Working with Whitespace
Any thought-leadering piece, any conference talk, any tweet from an outspoken nerd; if there’s one common theme — one opinion for which there is no counterargument — it’s that there’s no excuse for careless, messy whitespace in a codebase. Here’s how I handle whitespace with my weapon of choice, Vim.
Always show whitespace
Here are a couple of lines that should be in everyone’s
.vimrc. The first
displays invisible characters, and the second defines which symbols should be
used to represent the different kinds of invisible characters. I mostly borrowed
the second line from Steve Losh’s vimrc.
set list set lcs=tab:▸\ ,extends:❯,precedes:❮,nbsp:.,trail:·,eol:¬
Cleaning trailing whitespace
This is another gem I found in Steve Losh’s vimrc. I don’t care to learn exactly
how it works just yet. At the moment, I have it mapped to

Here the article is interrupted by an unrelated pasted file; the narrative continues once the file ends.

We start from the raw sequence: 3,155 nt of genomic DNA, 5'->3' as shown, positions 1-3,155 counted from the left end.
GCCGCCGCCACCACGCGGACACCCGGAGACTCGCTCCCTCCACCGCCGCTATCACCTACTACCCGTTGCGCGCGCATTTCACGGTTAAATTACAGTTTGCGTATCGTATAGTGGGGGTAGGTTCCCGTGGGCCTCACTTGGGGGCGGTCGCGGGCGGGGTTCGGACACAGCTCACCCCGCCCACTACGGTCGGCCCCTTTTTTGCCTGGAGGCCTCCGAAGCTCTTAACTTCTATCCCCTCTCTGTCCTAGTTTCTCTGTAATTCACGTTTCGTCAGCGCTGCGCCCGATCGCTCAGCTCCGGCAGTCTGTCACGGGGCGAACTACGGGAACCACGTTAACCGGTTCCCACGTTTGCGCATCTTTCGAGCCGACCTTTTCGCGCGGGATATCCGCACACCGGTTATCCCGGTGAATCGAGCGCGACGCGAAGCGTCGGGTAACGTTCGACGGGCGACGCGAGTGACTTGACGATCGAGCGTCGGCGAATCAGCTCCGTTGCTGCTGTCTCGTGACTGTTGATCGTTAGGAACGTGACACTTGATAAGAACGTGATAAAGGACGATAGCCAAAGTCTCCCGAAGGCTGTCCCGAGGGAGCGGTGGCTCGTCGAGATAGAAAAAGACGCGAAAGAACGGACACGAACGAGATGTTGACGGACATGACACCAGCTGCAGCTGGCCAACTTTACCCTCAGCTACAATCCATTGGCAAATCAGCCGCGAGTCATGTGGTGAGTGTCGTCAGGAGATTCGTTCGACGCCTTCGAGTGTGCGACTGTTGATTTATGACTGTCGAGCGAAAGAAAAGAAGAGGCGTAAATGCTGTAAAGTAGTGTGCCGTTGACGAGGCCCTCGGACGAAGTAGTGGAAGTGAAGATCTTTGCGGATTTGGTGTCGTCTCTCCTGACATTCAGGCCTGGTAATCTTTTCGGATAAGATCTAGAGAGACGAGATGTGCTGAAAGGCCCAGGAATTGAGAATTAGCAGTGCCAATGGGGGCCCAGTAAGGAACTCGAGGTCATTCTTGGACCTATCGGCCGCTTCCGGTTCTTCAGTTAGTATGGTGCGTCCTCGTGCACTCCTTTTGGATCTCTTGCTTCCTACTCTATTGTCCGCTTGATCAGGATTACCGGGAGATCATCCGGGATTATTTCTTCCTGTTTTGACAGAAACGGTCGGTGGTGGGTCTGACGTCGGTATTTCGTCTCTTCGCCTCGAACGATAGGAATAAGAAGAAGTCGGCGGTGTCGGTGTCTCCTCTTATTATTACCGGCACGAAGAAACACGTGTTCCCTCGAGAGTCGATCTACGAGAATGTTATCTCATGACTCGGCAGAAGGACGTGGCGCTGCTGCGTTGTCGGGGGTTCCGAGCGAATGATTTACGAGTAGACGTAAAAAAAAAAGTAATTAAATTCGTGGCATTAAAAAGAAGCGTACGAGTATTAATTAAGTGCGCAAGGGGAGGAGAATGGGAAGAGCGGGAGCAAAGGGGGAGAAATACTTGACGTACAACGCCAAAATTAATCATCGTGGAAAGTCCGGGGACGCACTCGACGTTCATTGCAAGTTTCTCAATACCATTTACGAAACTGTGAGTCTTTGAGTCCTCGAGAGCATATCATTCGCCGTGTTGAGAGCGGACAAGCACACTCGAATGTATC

<leader>w, but it
might be a good idea to automatically run the command anytime you write to a
file. I think it really depends on how you feel this will affect your version
nnoremap <leader>w mz:%s/\s\+$//<cr>:let @/=''<cr>`z
Normalising blank lines
Unless you’re drawing ASCII art, I don’t think there’s ever a good reason to have contiguous blank lines. Any group of rules or logic in a codebase should be separated by one single blank line, not more. Before I took the nosedive into Vim and Unix, I would clean these blank lines manually or force myself to ignore the disorder. Neither of those are any fun.
Vim provides us with filters, which pipe the contents of a buffer to some
external Unix command and read the results of the command back into the buffer,
replacing the original text. If you pipe a file to
cat -s, it gives it back to
you with the blank lines normalised. To do this straight from Vim:
The percent symbol references the entire buffer (which means filters also work with ranges), and the bang tells Vim to drop to the shell.